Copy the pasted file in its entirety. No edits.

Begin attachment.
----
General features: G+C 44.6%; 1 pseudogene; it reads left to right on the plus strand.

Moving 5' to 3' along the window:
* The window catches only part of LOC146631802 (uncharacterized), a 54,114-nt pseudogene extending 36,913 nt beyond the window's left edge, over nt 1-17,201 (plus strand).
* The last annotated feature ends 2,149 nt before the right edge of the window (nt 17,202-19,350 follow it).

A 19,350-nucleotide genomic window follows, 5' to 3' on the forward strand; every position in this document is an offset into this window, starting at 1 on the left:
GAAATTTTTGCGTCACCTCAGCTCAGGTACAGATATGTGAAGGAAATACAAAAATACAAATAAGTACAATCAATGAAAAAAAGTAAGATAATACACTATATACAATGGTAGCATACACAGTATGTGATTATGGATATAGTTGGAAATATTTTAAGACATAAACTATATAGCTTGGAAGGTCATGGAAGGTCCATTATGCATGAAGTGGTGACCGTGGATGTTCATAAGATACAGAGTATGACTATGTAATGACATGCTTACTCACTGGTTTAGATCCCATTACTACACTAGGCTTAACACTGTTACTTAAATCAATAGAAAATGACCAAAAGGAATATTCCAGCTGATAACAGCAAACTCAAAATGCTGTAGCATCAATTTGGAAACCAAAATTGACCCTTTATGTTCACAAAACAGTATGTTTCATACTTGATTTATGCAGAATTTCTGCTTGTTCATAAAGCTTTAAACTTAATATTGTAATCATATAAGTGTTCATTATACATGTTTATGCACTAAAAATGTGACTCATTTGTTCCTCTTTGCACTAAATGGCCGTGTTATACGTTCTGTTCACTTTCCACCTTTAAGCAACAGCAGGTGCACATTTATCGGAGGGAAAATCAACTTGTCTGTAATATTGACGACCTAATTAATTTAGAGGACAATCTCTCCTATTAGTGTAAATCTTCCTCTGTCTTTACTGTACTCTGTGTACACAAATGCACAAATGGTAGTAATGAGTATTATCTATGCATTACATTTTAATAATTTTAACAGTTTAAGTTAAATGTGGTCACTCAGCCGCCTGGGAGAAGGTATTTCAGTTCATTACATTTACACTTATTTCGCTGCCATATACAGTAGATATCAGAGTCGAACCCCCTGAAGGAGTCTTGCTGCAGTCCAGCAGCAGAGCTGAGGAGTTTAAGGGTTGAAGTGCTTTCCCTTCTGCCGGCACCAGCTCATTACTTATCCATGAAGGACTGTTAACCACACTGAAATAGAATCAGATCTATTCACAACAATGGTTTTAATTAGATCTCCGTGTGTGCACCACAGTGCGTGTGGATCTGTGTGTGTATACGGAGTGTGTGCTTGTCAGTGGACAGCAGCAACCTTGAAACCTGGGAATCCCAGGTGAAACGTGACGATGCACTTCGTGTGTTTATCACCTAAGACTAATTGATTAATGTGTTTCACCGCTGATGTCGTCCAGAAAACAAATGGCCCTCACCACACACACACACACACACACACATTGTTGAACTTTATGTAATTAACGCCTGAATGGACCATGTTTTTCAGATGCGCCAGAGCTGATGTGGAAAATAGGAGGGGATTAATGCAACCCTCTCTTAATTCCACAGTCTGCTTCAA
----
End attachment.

General features: G+C 44.6%; 1 pseudogene; it reads left to right on the plus strand.

Moving 5' to 3' along the window:
* The window catches only part of LOC146631802 (uncharacterized), a 54,114-nt pseudogene extending 36,913 nt beyond the window's left edge, over nt 1-17,201 (plus strand).
* The last annotated feature ends 2,149 nt before the right edge of the window (nt 17,202-19,350 follow it).

A 19,350-nucleotide genomic window follows, 5' to 3' on the forward strand; every position in this document is an offset into this window, starting at 1 on the left:
GAAATTTTTGCGTCACCTCAGCTCAGGTACAGATATGTGAAGGAAATACAAAAATACAAATAAGTACAATCAATGAAAAAAAGTAAGATAATACACTATATACAATGGTAGCATACACAGTATGTGATTATGGATATAGTTGGAAATATTTTAAGACATAAACTATATAGCTTGGAAGGTCATGGAAGGTCCATTATGCATGAAGTGGTGACCGTGGATGTTCATAAGATACAGAGTATGACTATGTAATGACATGCTTACTCACTGGTTTAGATCCCATTACTACACTAGGCTTAACACTGTTACTTAAATCAATAGAAAATGACCAAAAGGAATATTCCAGCTGATAACAGCAAACTCAAAATGCTGTAGCATCAATTTGGAAACCAAAATTGACCCTTTATGTTCACAAAACAGTATGTTTCATACTTGATTTATGCAGAATTTCTGCTTGTTCATAAAGCTTTAAACTTAATATTGTAATCATATAAGTGTTCATTATACATGTTTATGCACTAAAAATGTGACTCATTTGTTCCTCTTTGCACTAAATGGCCGTGTTATACGTTCTGTTCACTTTCCACCTTTAAGCAACAGCAGGTGCACATTTATCGGAGGGAAAATCAACTTGTCTGTAATATTGACGACCTAATTAATTTAGAGGACAATCTCTCCTATTAGTGTAAATCTTCCTCTGTCTTTACTGTACTCTGTGTACACAAATGCACAAATGGTAGTAATGAGTATTATCTATGCATTACATTTTAATAATTTTAACAGTTTAAGTTAAATGTGGTCACTCAGCCGCCTGGGAGAAGGTATTTCAGTTCATTACATTTACACTTATTTCGCTGCCATATACAGTAGATATCAGAGTCGAACCCCCTGAAGGAGTCTTGCTGCAGTCCAGCAGCAGAGCTGAGGAGTTTAAGGGTTGAAGTGCTTTCCCTTCTGCCGGCACCAGCTCATTACTTATCCATGAAGGACTGTTAACCACACTGAAATAGAATCAGATCTATTCACAACAATGGTTTTAATTAGATCTCCGTGTGTGCACCACAGTGCGTGTGGATCTGTGTGTGTATACGGAGTGTGTGCTTGTCAGTGGACAGCAGCAACCTTGAAACCTGGGAATCCCAGGTGAAACGTGACGATGCACTTCGTGTGTTTATCACCTAAGACTAATTGATTAATGTGTTTCACCGCTGATGTCGTCCAGAAAACAAATGGCCCTCACCACACACACACACACACACACACATTGTTGAACTTTATGTAATTAACGCCTGAATGGACCATGTTTTTCAGATGCGCCAGAGCTGATGTGGAAAATAGGAGGGGATTAATGCAACCCTCTCTTAATTCCACAGTCTGCTTCAA